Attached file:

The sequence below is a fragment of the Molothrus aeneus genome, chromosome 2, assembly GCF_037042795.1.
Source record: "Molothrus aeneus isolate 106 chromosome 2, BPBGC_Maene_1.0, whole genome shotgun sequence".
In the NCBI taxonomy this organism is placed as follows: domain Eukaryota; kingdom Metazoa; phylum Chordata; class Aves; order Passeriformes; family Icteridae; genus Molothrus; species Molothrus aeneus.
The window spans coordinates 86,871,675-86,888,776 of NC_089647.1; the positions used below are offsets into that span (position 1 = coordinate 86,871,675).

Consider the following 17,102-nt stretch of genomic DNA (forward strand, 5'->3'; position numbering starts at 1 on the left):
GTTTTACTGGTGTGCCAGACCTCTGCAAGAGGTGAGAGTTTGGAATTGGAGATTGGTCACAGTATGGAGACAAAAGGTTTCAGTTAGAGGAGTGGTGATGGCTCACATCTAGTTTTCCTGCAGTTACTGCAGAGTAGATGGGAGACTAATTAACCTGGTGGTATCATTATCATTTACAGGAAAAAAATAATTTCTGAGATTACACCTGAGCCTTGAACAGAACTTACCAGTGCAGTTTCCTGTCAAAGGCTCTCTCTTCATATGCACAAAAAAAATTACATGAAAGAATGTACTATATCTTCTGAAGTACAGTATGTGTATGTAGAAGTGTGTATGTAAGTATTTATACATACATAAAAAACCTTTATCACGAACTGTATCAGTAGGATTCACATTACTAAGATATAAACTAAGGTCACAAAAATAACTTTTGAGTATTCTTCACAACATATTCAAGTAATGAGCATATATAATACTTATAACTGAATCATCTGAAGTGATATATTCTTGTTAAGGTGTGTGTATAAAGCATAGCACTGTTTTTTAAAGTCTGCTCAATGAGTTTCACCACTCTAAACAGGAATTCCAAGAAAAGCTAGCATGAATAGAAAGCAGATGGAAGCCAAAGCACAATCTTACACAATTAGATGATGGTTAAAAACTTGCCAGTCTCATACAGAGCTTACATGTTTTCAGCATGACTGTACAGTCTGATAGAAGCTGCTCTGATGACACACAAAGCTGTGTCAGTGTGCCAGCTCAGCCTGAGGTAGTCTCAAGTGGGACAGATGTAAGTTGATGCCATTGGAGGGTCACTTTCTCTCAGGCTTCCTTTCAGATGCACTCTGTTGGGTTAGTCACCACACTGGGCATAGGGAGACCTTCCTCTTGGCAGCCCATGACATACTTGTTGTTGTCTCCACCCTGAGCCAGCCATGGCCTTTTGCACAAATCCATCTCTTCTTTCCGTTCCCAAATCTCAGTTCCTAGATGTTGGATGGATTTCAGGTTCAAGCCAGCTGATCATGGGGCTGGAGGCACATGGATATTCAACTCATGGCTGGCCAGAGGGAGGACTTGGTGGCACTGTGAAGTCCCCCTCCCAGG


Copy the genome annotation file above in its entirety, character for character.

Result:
The sequence below is a fragment of the Molothrus aeneus genome, chromosome 2, assembly GCF_037042795.1.
Source record: "Molothrus aeneus isolate 106 chromosome 2, BPBGC_Maene_1.0, whole genome shotgun sequence".
In the NCBI taxonomy this organism is placed as follows: domain Eukaryota; kingdom Metazoa; phylum Chordata; class Aves; order Passeriformes; family Icteridae; genus Molothrus; species Molothrus aeneus.
The window spans coordinates 86,871,675-86,888,776 of NC_089647.1; the positions used below are offsets into that span (position 1 = coordinate 86,871,675).

Consider the following 17,102-nt stretch of genomic DNA (forward strand, 5'->3'; position numbering starts at 1 on the left):
GTTTTACTGGTGTGCCAGACCTCTGCAAGAGGTGAGAGTTTGGAATTGGAGATTGGTCACAGTATGGAGACAAAAGGTTTCAGTTAGAGGAGTGGTGATGGCTCACATCTAGTTTTCCTGCAGTTACTGCAGAGTAGATGGGAGACTAATTAACCTGGTGGTATCATTATCATTTACAGGAAAAAAATAATTTCTGAGATTACACCTGAGCCTTGAACAGAACTTACCAGTGCAGTTTCCTGTCAAAGGCTCTCTCTTCATATGCACAAAAAAAATTACATGAAAGAATGTACTATATCTTCTGAAGTACAGTATGTGTATGTAGAAGTGTGTATGTAAGTATTTATACATACATAAAAAACCTTTATCACGAACTGTATCAGTAGGATTCACATTACTAAGATATAAACTAAGGTCACAAAAATAACTTTTGAGTATTCTTCACAACATATTCAAGTAATGAGCATATATAATACTTATAACTGAATCATCTGAAGTGATATATTCTTGTTAAGGTGTGTGTATAAAGCATAGCACTGTTTTTTAAAGTCTGCTCAATGAGTTTCACCACTCTAAACAGGAATTCCAAGAAAAGCTAGCATGAATAGAAAGCAGATGGAAGCCAAAGCACAATCTTACACAATTAGATGATGGTTAAAAACTTGCCAGTCTCATACAGAGCTTACATGTTTTCAGCATGACTGTACAGTCTGATAGAAGCTGCTCTGATGACACACAAAGCTGTGTCAGTGTGCCAGCTCAGCCTGAGGTAGTCTCAAGTGGGACAGATGTAAGTTGATGCCATTGGAGGGTCACTTTCTCTCAGGCTTCCTTTCAGATGCACTCTGTTGGGTTAGTCACCACACTGGGCATAGGGAGACCTTCCTCTTGGCAGCCCATGACATACTTGTTGTTGTCTCCACCCTGAGCCAGCCATGGCCTTTTGCACAAATCCATCTCTTCTTTCCGTTCCCAAATCTCAGTTCCTAGATGTTGGATGGATTTCAGGTTCAAGCCAGCTGATCATGGGGCTGGAGGCACATGGATATTCAACTCATGGCTGGCCAGAGGGAGGACTTGGTGGCACTGTGAAGTCCCCCTCCCAGG